Armed with four cars, each painted as a replica of four of their biggest stars, Team Associated invited RC Car Action’s Aaron Waldron and Joel Navarro to SDRC Raceway in San Diego, CA for an exclusive opportunity to drive AE’s first new 2WD buggies in over a decade! Accompanied by B5 project engineers Bob Stellflue and Kody Numedahl, Aaron became just the sixth person on the planet (and first outside of a small circle of Team Associated’s designers and team drivers) to log laps with the new rear- and mid-motor platforms.
After dominating the 2WD buggy category since the original RC10 was released over 30 years ago, particularly during the B4’s untouched reign of terror that included five straight IFMAR World Championships, the B5 and B5M platforms have high expectations to meet. We’ll have to wait to see how they do in top-level competition, however – one of the first things that we learned during our test day is that AE’s team drivers will not be running the new buggies at this weekend’s Reedy International Race of Champions, citing a lack of kits and parts, as well as testing time, as the reason to hold off on debuting the car on a world stage. Looks like we’ll have to wait until the Cactus Classic in March!
Here’s Aaron driving the RC10B5 and B5M, sharing his first impressions on how the cars worked on the sticky surface and tight, twisty layout of SDRC.
Team Associated engineer Bob Stellflue discusses the challenges and successes of designing the new B5 and B5M buggies during an exclusive test day at SDRC Raceway. Bob lends insight into the choice to make separate rear- and mid-motor buggies, the design tweaks made to each car to suit the platforms, and how each will behave on the racetrack.
Team Associated engineer and IFMAR Worlds finalist Kody Numedahl discusses his role in the development of the new RC10B5 and B5M buggies, what he feels are the car’s biggest benefits, and the process of replacing the most successful buggy in history.
Here’s a closer look at some of the cars’ features:
The most noticeable differences between the B5 and B5M are their chassis and front arms, but there are reasons for both. Team Associated felt that plastic composite was the best option for the rear-motor car, not only because of cost but also its resilience (plastic doesn’t bend and stay bent – it returns to its normal shape) and durability (scratches don’t look as bad as they do on an aluminum). When the motor is hanging out of the back of the car there is plenty of room to add ribbing to the plastic chassis in order to change its flex characteristics in both longitudinal bending and torsional twisting, but the mid-motor car doesn’t have such luxury – which is why the aluminum chassis was necessary.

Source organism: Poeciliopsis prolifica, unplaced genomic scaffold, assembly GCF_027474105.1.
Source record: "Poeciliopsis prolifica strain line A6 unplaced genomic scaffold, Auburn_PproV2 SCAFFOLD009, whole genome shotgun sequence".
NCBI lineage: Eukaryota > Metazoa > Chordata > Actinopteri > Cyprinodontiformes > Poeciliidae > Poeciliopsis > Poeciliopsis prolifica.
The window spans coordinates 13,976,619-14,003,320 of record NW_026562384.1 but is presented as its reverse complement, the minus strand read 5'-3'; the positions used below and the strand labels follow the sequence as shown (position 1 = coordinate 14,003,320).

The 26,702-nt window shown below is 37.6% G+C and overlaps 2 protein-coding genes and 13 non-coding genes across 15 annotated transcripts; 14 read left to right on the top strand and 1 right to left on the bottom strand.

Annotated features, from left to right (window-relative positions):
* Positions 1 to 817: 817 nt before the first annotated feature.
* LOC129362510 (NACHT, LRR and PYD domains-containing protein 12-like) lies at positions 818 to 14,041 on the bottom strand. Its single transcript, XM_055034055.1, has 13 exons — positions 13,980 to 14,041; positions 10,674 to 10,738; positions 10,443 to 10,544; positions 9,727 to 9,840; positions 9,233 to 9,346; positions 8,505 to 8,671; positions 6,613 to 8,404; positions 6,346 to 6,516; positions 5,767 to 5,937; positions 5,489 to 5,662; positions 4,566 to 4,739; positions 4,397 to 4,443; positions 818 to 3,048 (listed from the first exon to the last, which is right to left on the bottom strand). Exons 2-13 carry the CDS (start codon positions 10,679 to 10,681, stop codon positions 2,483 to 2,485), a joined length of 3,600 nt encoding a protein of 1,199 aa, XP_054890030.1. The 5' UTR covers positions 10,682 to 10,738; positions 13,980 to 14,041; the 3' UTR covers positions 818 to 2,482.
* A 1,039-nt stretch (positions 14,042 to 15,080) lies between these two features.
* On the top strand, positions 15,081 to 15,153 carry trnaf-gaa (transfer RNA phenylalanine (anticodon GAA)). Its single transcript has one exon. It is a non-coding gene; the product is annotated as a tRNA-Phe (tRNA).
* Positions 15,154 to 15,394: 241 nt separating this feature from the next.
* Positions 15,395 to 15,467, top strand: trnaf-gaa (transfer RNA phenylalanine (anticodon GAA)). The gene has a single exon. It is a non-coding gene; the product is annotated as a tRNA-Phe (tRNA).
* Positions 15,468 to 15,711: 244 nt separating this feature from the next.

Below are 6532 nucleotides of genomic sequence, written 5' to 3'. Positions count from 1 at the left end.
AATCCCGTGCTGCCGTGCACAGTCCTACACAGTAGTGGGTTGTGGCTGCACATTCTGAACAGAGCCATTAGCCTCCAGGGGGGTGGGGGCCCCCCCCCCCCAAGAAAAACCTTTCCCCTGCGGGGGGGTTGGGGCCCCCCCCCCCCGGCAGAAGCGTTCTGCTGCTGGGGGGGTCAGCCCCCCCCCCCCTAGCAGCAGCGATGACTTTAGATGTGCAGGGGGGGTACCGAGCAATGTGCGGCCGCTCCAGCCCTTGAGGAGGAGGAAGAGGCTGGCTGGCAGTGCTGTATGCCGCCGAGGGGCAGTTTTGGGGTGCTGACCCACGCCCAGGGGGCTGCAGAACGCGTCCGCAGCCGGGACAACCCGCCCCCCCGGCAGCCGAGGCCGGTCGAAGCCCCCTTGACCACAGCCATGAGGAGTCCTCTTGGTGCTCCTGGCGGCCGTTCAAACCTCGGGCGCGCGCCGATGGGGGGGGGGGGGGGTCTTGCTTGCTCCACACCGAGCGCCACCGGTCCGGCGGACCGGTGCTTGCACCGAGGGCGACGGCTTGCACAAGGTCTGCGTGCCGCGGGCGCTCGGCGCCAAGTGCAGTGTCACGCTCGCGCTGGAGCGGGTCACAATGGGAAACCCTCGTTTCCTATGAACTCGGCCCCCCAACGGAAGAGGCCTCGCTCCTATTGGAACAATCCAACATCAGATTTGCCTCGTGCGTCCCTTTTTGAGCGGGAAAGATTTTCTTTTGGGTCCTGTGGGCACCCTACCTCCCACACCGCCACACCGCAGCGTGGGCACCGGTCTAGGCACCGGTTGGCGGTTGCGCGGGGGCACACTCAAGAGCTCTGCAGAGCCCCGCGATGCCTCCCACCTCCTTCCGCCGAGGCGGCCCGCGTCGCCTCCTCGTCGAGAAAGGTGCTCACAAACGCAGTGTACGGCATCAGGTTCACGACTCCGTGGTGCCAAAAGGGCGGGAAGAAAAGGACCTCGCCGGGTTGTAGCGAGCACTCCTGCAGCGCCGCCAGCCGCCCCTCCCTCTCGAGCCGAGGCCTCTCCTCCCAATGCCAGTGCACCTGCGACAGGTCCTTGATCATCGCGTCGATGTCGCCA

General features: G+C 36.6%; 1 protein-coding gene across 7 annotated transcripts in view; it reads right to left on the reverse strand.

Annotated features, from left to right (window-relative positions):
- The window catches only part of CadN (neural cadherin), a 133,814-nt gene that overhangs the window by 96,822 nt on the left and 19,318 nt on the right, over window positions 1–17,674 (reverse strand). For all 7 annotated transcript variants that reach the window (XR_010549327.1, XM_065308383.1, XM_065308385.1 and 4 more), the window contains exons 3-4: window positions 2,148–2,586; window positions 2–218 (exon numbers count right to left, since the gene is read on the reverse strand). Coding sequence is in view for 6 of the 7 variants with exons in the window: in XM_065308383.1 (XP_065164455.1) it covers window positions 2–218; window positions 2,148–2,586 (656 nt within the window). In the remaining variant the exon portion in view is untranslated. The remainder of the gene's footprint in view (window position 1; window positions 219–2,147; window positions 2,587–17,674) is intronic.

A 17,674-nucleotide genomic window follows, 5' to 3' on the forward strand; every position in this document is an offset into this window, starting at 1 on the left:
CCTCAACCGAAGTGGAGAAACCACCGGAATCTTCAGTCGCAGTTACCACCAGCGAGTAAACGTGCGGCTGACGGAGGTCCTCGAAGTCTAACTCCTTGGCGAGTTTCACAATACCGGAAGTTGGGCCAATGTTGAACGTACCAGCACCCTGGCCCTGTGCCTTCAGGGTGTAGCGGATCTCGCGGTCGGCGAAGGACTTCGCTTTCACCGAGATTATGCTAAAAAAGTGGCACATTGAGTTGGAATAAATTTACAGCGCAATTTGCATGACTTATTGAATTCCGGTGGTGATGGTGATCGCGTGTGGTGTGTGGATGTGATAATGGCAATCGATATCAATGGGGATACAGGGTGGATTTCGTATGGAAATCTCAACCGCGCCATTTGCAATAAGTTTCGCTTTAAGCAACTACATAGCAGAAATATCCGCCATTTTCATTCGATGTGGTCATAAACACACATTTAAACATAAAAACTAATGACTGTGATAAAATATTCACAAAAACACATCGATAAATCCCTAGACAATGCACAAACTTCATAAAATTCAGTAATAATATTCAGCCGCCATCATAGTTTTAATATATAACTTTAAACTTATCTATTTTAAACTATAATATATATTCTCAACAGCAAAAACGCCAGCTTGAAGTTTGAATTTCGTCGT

Keen observers of Team Associated’s press photos for the B5 and B5M noted the upward sweep of the front arms of the mid-motor car, immediately assuming that they were necessary in order to make the buggy work properly. Bob Stellflue, however, explained that the gullwing arms, and wider front shock tower that accompanies them, will instead be a tuning option – and that they’ll most likely be used on the rear-motor car more often. Whereas the straight front arm design increases the progressive feel of the front suspension, making it “stiffer” as the car rolls during cornering, the gullwing arms maintain a much more linear rate as the shocks compress, which makes the front end of the car feel “softer” and increases the car’s steering response.
Neither the B5 nor B5M will fit a full-size stick pack – in order to keep the weight of the car close to its centerline without using an upper tray to raise the car’s heavy electronics above the battery, the receiver and speed control are tucked either behind (rear-motor) or in front (mid-motor) of the battery. To fit ROAR rules, both the B5 and B5M can be fitted with a standard saddle pack, though “shorty” batteries and Reedy’s square pack will also fit.
The B5’s chassis is significantly narrower than the B4, a product of the mass centralization efforts explained above. Bob Stellflue stressed how important it was to make the B5 easier to assemble and maintain than the B4, and it shows in how few fasteners are used to hold everything together.
Unlike the B4, the wing mounts of the B5 are not keyed into the transmission and remain in place when disassembling the rear of the car – a big improvement over its predecessor’s design. The transmission case itself assembles differently as well – the motor plate is bolted to the right side of the case, rather than relying on long screws that hold the whole thing together, which means that the left side of the case can be removed independently to service the tranny’s internals.
Despite the tight compartment set aside for the receiver and speed control, the B5 and B5M were designed to accompany electronics of all sizes. Special attention was paid to how the electronics would install into the car – note the antenna mounts on each side of the chassis, allowing the builder to configure the car to his liking.
Since the battery compartment for the B5M lies between the speed control and receiver, a channel is built under the battery for the sensor wire to pass. A similar channel is built into the front of the buggy in order for a small AMB receiver to be fitted near the steering assembly.
What do you think of the new buggies? You can find out more information in an upcoming issue of RC Car Action!